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‘Wolf Pack’ premiere review: A new generation of teen werewolves

By January 26, 2023No Comments5 min read

Based on the books by Canadian Horror Fiction Author Edo Van Belkom, Wolf Pack is Paramount+’s newest YA fantasy show to rival all the other YA fantasy shows. And who better to spearhead the project than the man behind the 2010’s sensation that brought us Dylan O’Brian, Teen Wolf creator Jeff Davies.

The series premiere is a gory one with disaster movie-level action and destruction. The catalyst for the series is a massive California wildfire, the biggest seen in a decade, that’s troubling the town’s population for its cause and how some neighbourhoods will have to recover. On top of it all, the wildfire seems connected to the re-emergence of a supernatural being, a huge Alpha wolf chasing after four teenagers.

Why these four teens? Well, that’s the real beginning of the story, the reason we’re all here. Everett Lang (Armani Jackson) and Blake Navarro (Bella Shepard) are sophomores who were bitten by something while fleeing their school bus from the wildfire encroaching onto the highway. This mysterious bite heals fast and comes with enhanced abilities. Blake can suddenly run super fast, and Everett has crazy super strength. A large dog with glowing eyes stalks them during the day, then chases and attacks at night. Everett also receives haunting phone calls that warn him of something chasing him. It’s unclear if this is a taunt like Ghostface in Scream or an actual warning from someone trying to help.

Halfway through the episode, we finally meet the other teens part of the Wolf Pack—twin seniors Luna Briggs (Chloe Rose Robertson) and Harlan Briggs (Tyler Lawrence Gray), found by Park Ranger Garrett Briggs (Rodrigo Santoro) a decade prior during the other historically massive wildfire. These two seem to think and claim that their father is the giant wolf stalking them all.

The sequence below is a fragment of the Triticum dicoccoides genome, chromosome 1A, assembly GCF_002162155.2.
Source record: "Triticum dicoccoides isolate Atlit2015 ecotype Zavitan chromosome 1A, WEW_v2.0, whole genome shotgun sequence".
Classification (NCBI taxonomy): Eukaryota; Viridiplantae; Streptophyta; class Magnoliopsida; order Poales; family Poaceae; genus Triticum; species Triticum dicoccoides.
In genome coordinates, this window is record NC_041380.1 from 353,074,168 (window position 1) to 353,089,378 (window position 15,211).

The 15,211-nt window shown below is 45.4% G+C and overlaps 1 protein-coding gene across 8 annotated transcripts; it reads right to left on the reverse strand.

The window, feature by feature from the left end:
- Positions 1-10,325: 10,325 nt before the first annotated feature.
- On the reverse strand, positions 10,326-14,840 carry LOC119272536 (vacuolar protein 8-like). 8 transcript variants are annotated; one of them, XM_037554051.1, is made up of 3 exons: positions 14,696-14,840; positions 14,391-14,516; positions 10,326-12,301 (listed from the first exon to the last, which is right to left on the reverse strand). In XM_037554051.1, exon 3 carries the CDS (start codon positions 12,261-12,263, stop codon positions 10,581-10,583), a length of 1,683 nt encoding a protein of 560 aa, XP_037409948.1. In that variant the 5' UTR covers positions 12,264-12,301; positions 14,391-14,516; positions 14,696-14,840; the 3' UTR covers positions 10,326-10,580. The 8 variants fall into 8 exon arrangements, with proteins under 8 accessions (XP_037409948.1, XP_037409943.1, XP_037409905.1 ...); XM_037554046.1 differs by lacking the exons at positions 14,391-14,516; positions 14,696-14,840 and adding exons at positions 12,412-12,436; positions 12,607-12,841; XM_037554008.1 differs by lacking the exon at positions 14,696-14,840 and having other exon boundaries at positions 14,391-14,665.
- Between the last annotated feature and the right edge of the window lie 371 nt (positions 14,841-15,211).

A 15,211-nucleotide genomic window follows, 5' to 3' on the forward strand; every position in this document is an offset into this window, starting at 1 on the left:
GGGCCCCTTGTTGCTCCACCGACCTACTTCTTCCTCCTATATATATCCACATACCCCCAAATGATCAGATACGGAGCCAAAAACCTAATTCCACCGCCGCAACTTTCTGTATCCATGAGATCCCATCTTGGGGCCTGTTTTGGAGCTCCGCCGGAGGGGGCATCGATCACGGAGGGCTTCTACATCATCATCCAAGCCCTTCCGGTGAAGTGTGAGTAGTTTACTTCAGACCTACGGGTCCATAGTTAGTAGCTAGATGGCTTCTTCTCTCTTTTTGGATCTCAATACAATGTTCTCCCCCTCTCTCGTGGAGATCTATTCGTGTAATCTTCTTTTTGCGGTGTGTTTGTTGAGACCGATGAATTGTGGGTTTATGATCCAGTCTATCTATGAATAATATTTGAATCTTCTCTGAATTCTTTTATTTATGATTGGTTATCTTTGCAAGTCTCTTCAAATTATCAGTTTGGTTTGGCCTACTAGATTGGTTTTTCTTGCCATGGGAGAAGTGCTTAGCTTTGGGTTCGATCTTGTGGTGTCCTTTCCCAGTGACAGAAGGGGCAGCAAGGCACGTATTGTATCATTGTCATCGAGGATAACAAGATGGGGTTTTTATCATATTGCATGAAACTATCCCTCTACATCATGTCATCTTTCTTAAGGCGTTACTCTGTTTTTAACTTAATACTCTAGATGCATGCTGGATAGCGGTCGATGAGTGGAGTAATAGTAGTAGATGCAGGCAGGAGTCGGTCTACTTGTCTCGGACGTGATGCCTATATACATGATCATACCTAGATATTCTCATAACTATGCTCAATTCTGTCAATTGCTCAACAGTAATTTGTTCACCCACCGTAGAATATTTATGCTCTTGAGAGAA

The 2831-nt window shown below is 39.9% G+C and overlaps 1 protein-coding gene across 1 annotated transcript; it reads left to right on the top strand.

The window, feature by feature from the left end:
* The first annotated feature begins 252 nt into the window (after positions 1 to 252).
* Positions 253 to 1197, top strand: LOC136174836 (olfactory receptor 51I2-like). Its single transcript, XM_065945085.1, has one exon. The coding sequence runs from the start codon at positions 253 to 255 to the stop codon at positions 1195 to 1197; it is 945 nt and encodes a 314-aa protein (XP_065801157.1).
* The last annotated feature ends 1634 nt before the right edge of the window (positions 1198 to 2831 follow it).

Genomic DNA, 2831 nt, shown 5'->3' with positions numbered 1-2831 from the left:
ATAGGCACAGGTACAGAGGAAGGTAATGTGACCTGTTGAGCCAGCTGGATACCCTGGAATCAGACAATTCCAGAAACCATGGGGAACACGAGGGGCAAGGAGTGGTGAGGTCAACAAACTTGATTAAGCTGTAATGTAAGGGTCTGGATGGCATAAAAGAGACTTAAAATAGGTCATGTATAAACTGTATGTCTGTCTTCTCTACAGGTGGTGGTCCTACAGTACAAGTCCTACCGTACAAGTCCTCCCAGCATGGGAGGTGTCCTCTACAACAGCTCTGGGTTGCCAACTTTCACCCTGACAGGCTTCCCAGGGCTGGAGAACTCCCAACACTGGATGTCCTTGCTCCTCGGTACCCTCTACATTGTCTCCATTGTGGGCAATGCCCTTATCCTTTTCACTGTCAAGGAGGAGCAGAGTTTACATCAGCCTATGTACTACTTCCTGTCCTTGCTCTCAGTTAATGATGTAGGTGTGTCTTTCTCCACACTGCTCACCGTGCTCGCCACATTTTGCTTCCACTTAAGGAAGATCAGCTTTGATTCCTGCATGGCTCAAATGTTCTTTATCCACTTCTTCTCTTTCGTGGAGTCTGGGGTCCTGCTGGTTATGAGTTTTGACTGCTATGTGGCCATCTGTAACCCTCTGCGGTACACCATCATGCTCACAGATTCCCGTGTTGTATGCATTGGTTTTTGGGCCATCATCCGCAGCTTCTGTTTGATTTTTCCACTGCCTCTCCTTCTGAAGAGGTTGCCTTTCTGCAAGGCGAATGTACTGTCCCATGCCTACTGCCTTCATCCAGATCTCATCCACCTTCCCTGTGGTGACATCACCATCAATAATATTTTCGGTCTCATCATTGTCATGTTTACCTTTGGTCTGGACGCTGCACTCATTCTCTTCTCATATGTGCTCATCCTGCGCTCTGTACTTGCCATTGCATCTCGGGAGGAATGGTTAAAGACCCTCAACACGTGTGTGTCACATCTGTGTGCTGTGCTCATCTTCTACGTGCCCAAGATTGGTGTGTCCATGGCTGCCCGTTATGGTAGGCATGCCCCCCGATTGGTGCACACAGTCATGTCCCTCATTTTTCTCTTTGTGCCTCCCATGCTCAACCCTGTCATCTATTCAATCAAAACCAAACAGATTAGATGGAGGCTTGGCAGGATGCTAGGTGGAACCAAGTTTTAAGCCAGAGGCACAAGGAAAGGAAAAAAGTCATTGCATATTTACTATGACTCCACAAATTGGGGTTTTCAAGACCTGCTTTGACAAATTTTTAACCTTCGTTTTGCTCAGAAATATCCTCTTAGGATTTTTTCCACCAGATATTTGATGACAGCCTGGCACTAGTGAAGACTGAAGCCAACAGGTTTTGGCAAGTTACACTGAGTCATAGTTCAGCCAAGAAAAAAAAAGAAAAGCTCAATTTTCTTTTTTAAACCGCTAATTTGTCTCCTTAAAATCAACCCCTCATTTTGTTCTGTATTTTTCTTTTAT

You know this is a Jeff Davies project because the first time we meet Harlan, he’s at a rave and twinking it out, hooking up with the DJ. I’ve always appreciated the inclusion of the Gays in Teen Wolf and, of course, now in Wolf Pack. I do have to say that it is obvious that Jeff Davies has a type because Tyler Lawrence Gray, the two guys he hooks up with in Wolf Pack so far, and Colton Haynes and Charlie Carver from Teen Wolf all have the same kind of white boy sharp jawlines and eyebrows.

Having been a fan of Teen Wolf while it was first airing, it’s hard not to compare the two series.

Like Teen Wolf, Wolf Pack plays out the backdrop of financial inequity and mental illness. Blake is a bit of an outsider because her home life is a little unstable, and Everett is an outcast due to his apparent struggles with anxiety and perhaps ADHD. Although, it will be tough to say if the series does well with these issues, considering how they’re handled in Teen Wolf, where the issues were established but could have been better addressed.